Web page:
Homecare cup of tea
By: Corrie van Maanen

It was early morning when I set off to visit Sveta recently. She lives with her extended family in a small apartment in a deprived neighbourhood near Jerusalem. I have known the family since 1998, three months after they made Aliyah to Israel. 

Sveta’s husband had a desire to join the many Soviet Jews making their way to Israel during the 1990s. However, he struggled in a low-paying job to support the family, which by then included seven children. When the couple heard that the Christian Embassy was supporting Soviet Jews, they tentatively approached us for help. Since that day, ICEJ Homecare has been there for them in their ongoing struggles. 

The family soon grew to ten children and for years we supported them by providing monthly groceries, paying dental bills, and purchasing an extra cupboard, bed linens, shoes, or children’s toys. They knew to call on us if there was an urgent need or a joy to share. 

 “Your help has always been given with a positive encouragement and a big loving heart”, Sveta said during my visit. 

Many years ago, she mentioned in a moment of despair how “all social workers give up on us, but ICEJ Homecare continues to faithfully help us.” Indeed, faithfulness is one of the hallmarks of the Homecare program, because we represent a faithful God who does not give up on people. 

Sveta’s family made Aliyah together with her husband’s parents. A few years later his father died, so his mother Maya came to live with Sveta and her husband and the many children still at home in their crowded, subsidized apartment. Love for each other knitted them together and there was still room for everyone in their tiny home.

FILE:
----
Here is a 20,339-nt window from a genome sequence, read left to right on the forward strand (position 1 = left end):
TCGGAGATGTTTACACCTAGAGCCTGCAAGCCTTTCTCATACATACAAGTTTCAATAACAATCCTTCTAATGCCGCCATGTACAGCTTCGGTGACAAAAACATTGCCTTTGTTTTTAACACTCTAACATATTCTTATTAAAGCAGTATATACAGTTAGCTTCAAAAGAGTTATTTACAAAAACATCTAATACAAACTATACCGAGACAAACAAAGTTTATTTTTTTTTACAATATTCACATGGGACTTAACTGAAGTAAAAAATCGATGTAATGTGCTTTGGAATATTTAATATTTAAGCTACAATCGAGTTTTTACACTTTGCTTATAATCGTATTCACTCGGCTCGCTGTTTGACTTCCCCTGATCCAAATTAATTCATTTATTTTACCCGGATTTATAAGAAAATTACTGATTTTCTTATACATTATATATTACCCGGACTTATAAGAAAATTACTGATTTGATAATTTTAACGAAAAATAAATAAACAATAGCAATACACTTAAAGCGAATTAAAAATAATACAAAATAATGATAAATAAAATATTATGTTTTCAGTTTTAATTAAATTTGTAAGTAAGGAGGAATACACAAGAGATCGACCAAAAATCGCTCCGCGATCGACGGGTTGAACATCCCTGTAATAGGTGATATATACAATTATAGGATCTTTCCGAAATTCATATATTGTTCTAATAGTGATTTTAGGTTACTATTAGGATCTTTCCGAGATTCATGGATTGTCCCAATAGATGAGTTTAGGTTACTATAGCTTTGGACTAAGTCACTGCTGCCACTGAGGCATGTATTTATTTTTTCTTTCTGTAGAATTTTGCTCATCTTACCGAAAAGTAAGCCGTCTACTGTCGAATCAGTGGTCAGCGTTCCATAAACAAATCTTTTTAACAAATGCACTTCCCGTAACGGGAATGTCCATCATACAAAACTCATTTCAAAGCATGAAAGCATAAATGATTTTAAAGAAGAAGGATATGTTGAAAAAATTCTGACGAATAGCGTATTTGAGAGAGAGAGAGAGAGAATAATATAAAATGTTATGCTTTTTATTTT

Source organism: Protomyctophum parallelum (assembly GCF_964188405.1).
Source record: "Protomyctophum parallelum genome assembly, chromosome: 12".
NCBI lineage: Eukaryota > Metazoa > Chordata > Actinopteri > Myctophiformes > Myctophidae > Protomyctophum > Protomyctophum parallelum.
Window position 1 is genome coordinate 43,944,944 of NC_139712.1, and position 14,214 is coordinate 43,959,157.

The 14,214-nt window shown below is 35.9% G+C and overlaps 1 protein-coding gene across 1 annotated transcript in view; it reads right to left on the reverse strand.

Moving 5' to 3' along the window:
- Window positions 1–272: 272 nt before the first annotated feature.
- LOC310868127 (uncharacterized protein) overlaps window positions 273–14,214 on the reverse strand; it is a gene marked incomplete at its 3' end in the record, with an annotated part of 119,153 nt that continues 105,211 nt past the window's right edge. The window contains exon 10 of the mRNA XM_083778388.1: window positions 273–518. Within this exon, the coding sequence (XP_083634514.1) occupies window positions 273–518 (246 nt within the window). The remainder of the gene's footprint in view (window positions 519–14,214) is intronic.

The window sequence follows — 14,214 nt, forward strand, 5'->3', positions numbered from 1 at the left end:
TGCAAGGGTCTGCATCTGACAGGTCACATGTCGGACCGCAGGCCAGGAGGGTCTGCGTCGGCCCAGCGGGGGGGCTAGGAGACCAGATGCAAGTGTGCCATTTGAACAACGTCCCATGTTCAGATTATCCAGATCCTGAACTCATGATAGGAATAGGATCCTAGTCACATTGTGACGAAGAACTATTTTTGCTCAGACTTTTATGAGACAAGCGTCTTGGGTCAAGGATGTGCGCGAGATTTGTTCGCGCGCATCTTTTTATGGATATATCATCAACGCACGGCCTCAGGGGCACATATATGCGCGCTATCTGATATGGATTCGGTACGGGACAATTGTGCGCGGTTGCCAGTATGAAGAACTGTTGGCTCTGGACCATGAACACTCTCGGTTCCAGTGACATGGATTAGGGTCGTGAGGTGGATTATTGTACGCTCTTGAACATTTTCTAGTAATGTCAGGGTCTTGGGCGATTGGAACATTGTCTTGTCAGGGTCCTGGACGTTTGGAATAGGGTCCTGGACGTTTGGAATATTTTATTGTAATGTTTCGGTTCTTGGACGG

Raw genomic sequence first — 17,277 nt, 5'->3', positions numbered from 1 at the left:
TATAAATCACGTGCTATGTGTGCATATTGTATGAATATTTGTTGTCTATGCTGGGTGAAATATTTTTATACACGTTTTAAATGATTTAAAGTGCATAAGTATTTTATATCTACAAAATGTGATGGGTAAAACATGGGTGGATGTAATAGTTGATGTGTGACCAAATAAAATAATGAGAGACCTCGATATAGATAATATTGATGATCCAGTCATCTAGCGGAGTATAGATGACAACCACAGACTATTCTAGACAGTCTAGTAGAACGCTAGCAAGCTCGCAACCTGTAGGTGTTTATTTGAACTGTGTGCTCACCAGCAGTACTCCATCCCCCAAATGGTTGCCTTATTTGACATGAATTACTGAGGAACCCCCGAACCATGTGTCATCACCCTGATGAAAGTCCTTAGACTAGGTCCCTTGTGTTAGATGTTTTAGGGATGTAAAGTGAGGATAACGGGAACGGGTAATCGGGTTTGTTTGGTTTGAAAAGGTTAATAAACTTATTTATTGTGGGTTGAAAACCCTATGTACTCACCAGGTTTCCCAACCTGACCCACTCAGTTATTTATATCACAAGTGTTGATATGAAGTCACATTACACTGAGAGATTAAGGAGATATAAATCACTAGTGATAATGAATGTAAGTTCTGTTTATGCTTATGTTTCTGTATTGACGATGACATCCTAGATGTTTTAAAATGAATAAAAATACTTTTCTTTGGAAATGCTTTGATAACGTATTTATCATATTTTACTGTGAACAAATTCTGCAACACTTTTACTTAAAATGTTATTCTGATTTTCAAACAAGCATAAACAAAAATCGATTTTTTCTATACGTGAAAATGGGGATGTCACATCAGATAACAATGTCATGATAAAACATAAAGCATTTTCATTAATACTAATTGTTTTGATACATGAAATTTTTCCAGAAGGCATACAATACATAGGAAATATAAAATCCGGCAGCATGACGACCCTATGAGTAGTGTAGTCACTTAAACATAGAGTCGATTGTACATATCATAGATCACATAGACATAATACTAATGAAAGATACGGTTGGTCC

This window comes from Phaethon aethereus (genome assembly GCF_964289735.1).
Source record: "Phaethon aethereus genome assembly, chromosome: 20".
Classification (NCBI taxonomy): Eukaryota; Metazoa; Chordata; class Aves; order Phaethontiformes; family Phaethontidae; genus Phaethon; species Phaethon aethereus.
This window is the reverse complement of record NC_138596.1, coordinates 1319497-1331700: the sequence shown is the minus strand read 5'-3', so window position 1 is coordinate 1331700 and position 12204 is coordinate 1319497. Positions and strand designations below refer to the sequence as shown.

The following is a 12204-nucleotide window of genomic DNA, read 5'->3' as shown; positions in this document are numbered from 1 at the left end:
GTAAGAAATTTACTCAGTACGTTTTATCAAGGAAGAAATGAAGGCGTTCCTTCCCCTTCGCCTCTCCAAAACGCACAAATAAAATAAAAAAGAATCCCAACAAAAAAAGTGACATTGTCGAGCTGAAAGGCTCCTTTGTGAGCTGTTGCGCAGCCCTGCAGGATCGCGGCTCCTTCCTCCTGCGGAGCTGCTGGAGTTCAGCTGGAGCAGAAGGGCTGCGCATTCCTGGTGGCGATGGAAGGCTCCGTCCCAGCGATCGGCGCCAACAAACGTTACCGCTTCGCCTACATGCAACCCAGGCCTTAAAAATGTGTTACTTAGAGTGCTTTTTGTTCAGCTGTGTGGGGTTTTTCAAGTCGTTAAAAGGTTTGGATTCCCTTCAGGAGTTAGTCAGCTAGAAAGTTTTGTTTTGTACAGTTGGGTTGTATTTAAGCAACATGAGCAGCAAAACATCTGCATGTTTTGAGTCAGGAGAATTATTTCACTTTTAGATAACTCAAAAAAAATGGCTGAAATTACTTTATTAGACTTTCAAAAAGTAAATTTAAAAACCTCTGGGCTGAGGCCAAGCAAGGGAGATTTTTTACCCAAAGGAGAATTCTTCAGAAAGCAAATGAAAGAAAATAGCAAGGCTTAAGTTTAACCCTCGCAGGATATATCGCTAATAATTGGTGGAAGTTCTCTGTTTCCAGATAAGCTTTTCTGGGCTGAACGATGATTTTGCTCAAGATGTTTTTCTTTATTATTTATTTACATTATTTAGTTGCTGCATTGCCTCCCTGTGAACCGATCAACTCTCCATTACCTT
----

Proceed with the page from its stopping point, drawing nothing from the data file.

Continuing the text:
Maya had experienced the darkness of the Second World War. At that time, her father was taken away by the Stalin regime, so she lived with her mother, two-year-old sister Luda and two cousins in a small house in the north Caucasus. Maya was about 11 years old when the Germans occupied the area in 1942 and took everything they had. The Nazis continuously harassed them. Quite often, they came to the house looking for food and checking that the family was not hiding anyone. Although Maya was still in her early teens, she was very afraid the Nazi soldiers might force themselves on her. So every day, she whipped herself with a nettle to make her skin look red and sickly. Like all the young girls, she also shaved her head and tried to avoid the Nazis. They lived in constant hunger and the children often went to the forest to find berries and edible roots. They experienced great famine through this dark period but survived and moved to Latvia after the war. 

There, Maya married her Jewish husband, a journalist, and they had two children. From Latvia, they made Aliyah and – like Ruth in the Bible – she made her husband’s people hers, embracing life in Israel, loving every day she could watch her grandchildren being born and growing up in the Land. Now 95, she is in the last season of her life. Loved by her son and beautifully cared for by her daughter-in-law. 

That recent morning, I administered the nursing care Maya’s frail body needs. After the work, sitting beside her bed together with Sveta, we drank a cup of tea. I told her I would like to share her family story with ICEJ supporters around the world. Her face began to shine. 

“Tell them that I thank you that you believe in us and love us and this is not unnoticed. I thank the God of Israel from the bottom of my heart for your precious friends”, gushed Sveta.  

Dear Christian friends, this is another story of how ICEJ Homecare is there without hesitation to share our love and assistance with a family handpicked by the God of Israel, who were once in peril and uprooted by great evil but found their roots in the Jewish soil of Israel. 

Thank you for supporting the work of Homecare. You can help us do more by giving at:  give.icej.org/homecare